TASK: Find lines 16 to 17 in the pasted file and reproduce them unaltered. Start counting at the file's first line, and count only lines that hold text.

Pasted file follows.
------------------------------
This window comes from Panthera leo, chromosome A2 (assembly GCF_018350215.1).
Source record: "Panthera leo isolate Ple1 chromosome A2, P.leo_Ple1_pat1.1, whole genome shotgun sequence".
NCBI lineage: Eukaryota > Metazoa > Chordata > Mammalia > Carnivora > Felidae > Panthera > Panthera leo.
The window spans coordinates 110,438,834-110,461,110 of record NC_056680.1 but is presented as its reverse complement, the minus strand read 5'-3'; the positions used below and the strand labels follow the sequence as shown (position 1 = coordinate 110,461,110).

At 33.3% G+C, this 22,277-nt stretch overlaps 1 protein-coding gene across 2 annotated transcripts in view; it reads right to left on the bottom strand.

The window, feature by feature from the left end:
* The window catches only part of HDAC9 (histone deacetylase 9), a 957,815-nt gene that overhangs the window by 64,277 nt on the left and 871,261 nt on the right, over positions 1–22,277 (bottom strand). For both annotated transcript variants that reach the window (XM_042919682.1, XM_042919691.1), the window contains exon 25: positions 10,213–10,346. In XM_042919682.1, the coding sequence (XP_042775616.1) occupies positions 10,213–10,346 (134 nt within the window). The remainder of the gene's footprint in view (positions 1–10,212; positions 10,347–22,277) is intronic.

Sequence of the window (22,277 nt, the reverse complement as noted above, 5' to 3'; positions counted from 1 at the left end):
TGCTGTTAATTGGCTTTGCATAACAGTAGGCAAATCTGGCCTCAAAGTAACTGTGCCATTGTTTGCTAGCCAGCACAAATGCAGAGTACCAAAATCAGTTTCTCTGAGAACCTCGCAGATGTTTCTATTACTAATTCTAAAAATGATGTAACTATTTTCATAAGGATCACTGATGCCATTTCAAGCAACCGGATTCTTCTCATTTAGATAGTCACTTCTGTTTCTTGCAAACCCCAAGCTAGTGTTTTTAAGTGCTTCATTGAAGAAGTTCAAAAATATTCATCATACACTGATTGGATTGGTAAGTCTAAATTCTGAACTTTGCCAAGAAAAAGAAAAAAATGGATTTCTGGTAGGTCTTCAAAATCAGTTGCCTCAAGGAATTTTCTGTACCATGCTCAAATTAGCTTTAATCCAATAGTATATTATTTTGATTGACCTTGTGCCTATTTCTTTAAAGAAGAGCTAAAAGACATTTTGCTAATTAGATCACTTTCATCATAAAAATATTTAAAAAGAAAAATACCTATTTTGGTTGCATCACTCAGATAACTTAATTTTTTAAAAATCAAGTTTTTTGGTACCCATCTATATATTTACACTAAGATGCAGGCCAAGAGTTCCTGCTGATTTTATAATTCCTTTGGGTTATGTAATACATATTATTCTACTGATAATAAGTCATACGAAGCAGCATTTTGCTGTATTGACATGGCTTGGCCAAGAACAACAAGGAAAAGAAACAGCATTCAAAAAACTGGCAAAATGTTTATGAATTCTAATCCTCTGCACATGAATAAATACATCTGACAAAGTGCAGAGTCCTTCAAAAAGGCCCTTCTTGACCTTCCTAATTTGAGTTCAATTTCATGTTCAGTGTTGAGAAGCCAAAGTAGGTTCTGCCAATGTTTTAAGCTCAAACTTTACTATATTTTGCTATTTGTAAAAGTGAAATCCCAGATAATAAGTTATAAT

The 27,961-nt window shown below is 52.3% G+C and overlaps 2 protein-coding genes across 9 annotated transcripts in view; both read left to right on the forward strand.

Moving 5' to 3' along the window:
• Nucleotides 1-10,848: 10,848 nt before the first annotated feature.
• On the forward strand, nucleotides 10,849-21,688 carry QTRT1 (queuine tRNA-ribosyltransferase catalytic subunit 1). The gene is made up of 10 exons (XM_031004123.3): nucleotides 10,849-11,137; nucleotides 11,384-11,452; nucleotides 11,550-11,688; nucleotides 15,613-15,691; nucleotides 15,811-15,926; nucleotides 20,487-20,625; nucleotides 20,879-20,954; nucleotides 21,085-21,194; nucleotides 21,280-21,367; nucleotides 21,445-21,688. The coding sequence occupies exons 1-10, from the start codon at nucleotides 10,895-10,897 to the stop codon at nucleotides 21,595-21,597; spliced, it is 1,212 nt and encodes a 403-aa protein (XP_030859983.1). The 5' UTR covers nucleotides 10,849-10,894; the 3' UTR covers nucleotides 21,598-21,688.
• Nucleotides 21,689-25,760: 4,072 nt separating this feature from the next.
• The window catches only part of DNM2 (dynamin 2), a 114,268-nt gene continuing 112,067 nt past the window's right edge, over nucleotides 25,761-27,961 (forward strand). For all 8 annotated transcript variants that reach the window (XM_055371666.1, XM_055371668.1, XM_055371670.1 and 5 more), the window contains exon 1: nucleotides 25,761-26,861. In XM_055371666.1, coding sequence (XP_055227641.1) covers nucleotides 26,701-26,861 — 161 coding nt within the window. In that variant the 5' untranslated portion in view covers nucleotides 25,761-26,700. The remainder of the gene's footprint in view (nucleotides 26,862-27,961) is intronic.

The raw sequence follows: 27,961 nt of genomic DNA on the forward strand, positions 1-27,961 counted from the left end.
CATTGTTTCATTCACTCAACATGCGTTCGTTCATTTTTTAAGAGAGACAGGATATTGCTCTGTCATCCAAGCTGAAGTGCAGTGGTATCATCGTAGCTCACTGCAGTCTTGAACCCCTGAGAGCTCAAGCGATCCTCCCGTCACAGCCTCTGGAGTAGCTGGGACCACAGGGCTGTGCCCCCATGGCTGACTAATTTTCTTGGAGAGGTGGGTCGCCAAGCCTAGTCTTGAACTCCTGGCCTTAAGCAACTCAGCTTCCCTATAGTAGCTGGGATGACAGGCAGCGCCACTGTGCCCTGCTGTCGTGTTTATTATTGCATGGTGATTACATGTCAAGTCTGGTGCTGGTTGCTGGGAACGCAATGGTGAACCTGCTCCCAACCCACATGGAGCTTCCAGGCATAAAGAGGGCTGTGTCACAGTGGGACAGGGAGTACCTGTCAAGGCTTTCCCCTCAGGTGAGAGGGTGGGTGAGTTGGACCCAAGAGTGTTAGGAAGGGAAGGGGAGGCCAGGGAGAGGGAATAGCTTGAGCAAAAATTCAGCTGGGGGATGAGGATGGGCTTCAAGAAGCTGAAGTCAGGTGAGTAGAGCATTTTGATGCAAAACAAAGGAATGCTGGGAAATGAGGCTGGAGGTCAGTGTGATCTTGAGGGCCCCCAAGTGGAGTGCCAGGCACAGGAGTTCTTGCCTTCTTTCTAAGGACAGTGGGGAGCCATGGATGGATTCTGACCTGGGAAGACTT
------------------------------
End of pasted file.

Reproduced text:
The raw sequence follows: 27,961 nt of genomic DNA on the forward strand, positions 1-27,961 counted from the left end.
CATTGTTTCATTCACTCAACATGCGTTCGTTCATTTTTTAAGAGAGACAGGATATTGCTCTGTCATCCAAGCTGAAGTGCAGTGGTATCATCGTAGCTCACTGCAGTCTTGAACCCCTGAGAGCTCAAGCGATCCTCCCGTCACAGCCTCTGGAGTAGCTGGGACCACAGGGCTGTGCCCCCATGGCTGACTAATTTTCTTGGAGAGGTGGGTCGCCAAGCCTAGTCTTGAACTCCTGGCCTTAAGCAACTCAGCTTCCCTATAGTAGCTGGGATGACAGGCAGCGCCACTGTGCCCTGCTGTCGTGTTTATTATTGCATGGTGATTACATGTCAAGTCTGGTGCTGGTTGCTGGGAACGCAATGGTGAACCTGCTCCCAACCCACATGGAGCTTCCAGGCATAAAGAGGGCTGTGTCACAGTGGGACAGGGAGTACCTGTCAAGGCTTTCCCCTCAGGTGAGAGGGTGGGTGAGTTGGACCCAAGAGTGTTAGGAAGGGAAGGGGAGGCCAGGGAGAGGGAATAGCTTGAGCAAAAATTCAGCTGGGGGATGAGGATGGGCTTCAAGAAGCTGAAGTCAGGTGAGTAGAGCATTTTGATGCAAAACAAAGGAATGCTGGGAAATGAGGCTGGAGGTCAGTGTGATCTTGAGGGCCCCCAAGTGGAGTGCCAGGCACAGGAGTTCTTGCCTTCTTTCTAAGGACAGTGGGGAGCCATGGATGGATTCTGACCTGGGAAGACTT